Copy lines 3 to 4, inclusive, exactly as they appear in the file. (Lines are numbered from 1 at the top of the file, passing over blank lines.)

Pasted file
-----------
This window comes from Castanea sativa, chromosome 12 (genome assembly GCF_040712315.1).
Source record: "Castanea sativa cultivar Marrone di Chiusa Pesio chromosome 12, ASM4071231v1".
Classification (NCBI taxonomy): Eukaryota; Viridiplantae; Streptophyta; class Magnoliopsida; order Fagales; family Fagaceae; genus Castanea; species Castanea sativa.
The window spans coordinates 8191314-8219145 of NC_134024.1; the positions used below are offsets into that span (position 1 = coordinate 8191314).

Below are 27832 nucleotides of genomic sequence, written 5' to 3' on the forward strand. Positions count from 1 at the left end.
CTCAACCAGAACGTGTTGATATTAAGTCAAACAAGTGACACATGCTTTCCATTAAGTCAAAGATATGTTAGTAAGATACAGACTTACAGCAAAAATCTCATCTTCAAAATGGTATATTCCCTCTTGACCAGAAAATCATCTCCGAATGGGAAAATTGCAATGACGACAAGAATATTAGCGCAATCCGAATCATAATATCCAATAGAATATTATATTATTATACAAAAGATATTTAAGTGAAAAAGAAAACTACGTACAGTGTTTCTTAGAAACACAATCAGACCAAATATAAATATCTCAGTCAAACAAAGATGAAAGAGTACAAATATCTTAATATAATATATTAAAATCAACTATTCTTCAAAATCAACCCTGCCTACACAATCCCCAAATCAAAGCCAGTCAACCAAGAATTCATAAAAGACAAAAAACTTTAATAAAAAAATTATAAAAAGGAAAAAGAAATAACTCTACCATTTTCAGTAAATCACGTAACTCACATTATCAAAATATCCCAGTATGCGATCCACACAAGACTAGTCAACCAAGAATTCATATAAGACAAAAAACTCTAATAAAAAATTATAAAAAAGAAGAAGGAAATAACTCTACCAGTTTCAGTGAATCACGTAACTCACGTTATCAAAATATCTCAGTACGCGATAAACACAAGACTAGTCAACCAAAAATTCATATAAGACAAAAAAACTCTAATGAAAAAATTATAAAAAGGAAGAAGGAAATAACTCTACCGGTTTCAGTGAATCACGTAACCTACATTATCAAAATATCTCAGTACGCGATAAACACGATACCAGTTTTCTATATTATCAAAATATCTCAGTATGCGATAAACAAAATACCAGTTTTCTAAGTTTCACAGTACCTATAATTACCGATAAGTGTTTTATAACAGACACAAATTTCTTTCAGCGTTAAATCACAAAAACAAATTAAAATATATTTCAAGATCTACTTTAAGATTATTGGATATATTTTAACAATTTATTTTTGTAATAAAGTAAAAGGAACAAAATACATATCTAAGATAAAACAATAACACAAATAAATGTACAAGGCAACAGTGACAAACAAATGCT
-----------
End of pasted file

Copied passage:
Classification (NCBI taxonomy): Eukaryota; Viridiplantae; Streptophyta; class Magnoliopsida; order Fagales; family Fagaceae; genus Castanea; species Castanea sativa.
The window spans coordinates 8191314-8219145 of NC_134024.1; the positions used below are offsets into that span (position 1 = coordinate 8191314).